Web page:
Snippets of 1990 slipped in and out of the memory bank, and for a few brief moments I was reminded of other people, other times, and why I’ve spent nearly 40 years driving, talking and writing about trucks. It’s in the blood, I guess, and on very rare occasions something comes along to rekindle the passion, and suddenly the hook goes in a tad deeper. When it’s all boiled down, I suppose it really is all about a truck and a driver.
In what seemed a heartbeat, we were almost back at Bayswater.
“So whose idea was it to dedicate the truck to Steady?”
Brad took a while to answer, before finally, “Mine. Do you reckon he’d like it?”
“Mate, he’d have a grin from one chubby cheek to the other.”
Across the cab, the silent smile was enough.
1995 KENWORTH T900. Fullers 18spd RR, 106T rated, 6 rod susp, recently rebuilt • 0428 854 666
2004 KENWORTH T904. P/mover, Cat C15 engine, 6 rod susp, side tipper hyd • QLD 07 3171 1722
Above: The original T900 prototype. Born tough in tough times
1993 KENWORTH T950. 45T rated double chassis rail, 13 spd RR, well maint. • 0412 824 768
2005 KENWORTH T904 6X4 PRIME MOVER. 110T rated, Cat C15 engine • QLD 07 3171 1722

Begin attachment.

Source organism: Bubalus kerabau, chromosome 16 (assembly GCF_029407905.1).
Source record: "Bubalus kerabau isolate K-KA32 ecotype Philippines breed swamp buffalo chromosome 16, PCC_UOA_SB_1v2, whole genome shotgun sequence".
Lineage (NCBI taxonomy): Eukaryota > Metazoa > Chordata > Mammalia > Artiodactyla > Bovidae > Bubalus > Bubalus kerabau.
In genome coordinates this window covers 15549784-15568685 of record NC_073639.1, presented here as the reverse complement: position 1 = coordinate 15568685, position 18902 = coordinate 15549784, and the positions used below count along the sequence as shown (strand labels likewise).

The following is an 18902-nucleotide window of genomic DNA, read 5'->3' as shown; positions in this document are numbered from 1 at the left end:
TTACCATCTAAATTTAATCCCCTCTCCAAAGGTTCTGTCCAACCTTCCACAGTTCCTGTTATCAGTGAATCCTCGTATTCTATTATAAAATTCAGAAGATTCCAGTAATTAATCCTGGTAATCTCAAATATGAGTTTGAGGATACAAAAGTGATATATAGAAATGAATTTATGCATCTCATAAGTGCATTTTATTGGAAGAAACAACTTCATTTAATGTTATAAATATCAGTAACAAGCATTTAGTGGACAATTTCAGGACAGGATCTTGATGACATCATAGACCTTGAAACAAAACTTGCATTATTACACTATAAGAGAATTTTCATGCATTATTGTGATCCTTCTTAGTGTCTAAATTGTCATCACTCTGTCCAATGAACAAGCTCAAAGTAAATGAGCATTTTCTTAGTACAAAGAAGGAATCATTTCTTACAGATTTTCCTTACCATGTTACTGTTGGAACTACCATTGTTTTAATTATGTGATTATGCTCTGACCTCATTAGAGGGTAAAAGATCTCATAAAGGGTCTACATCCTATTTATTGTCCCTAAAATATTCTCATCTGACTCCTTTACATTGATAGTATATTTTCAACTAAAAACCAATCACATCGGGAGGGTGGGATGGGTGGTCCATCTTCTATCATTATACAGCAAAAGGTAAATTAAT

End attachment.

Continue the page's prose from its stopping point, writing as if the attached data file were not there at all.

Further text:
2013 KENWORTH T409 SAR. 18 spd man, Cummins ISX EGR DPF • QLD 07 3073 8141
Above left: Steady! The one and only Allan Stead Above right: The retiring type. Gary Hartley just a few weeks before his last days at Kenworth
Above left: Ok, this one’s self-indulgent. I can’t help it. I loved it Above right: Brad May with a couple of throwbacks to another time. The pleasure was all mine
Above: One for the road. In all its forms, T9 handling and road manners have long been top-shelf
Above: The T900 embodies all that was attractive and sought after in the W-model Above right: Remembering the Redhead. For the Legend 900, Cummins X15 carries the colours of the long gone N14 Redhead. Nice touch!
Above: The Legend 900 differs from the current T909 with its return to a modular bunk and a cab sitting much closer to the chassis than its modern descendant
Above: The original T900 prototype attracted plenty of attention. After the iconic W-model, it was just what Kenworth needed